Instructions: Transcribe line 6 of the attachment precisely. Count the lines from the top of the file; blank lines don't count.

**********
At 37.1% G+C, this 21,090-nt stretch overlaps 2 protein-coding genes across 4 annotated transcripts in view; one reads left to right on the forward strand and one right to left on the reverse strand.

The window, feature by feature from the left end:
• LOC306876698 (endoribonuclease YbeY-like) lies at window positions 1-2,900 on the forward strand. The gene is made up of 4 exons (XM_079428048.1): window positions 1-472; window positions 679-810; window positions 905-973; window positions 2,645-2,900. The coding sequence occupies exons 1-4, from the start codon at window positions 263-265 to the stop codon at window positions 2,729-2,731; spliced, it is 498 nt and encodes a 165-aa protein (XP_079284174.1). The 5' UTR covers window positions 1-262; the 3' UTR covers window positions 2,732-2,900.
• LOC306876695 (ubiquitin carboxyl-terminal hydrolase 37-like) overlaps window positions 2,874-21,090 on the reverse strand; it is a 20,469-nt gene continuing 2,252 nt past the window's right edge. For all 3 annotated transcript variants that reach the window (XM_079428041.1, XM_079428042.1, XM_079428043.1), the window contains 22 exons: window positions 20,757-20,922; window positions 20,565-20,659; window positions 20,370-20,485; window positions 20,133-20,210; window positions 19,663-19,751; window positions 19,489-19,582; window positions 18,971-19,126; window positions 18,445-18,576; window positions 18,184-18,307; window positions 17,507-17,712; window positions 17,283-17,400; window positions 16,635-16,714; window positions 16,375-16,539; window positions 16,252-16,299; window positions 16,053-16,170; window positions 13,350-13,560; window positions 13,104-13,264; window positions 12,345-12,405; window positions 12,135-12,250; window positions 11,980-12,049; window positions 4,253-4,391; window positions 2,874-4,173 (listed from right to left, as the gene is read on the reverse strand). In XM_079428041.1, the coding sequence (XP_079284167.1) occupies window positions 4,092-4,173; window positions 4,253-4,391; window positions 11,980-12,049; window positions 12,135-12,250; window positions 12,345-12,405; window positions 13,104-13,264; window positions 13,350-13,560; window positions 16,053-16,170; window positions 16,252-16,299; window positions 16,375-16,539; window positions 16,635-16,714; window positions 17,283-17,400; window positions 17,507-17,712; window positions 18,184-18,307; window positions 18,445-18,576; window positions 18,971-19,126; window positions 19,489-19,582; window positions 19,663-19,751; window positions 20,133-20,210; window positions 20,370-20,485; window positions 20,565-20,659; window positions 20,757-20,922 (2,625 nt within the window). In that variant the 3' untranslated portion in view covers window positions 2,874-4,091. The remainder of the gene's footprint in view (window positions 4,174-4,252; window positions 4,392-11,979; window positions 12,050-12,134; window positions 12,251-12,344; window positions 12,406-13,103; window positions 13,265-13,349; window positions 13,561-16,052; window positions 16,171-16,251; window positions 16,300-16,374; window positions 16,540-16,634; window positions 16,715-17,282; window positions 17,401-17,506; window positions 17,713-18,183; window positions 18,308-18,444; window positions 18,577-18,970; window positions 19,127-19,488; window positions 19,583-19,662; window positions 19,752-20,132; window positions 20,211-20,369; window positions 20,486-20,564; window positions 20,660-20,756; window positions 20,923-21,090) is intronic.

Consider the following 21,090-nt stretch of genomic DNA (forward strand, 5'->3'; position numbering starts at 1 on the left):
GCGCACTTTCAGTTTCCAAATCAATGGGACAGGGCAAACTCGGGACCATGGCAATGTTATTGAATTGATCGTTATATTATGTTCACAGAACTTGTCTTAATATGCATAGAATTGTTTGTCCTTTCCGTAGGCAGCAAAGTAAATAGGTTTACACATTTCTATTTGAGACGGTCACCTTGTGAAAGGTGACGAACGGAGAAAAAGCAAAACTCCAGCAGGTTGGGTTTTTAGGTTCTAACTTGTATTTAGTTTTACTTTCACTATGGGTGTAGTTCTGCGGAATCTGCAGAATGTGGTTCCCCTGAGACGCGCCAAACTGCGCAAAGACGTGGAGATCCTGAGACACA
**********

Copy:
GCGCACTTTCAGTTTCCAAATCAATGGGACAGGGCAAACTCGGGACCATGGCAATGTTATTGAATTGATCGTTATATTATGTTCACAGAACTTGTCTTAATATGCATAGAATTGTTTGTCCTTTCCGTAGGCAGCAAAGTAAATAGGTTTACACATTTCTATTTGAGACGGTCACCTTGTGAAAGGTGACGAACGGAGAAAAAGCAAAACTCCAGCAGGTTGGGTTTTTAGGTTCTAACTTGTATTTAGTTTTACTTTCACTATGGGTGTAGTTCTGCGGAATCTGCAGAATGTGGTTCCCCTGAGACGCGCCAAACTGCGCAAAGACGTGGAGATCCTGAGACACA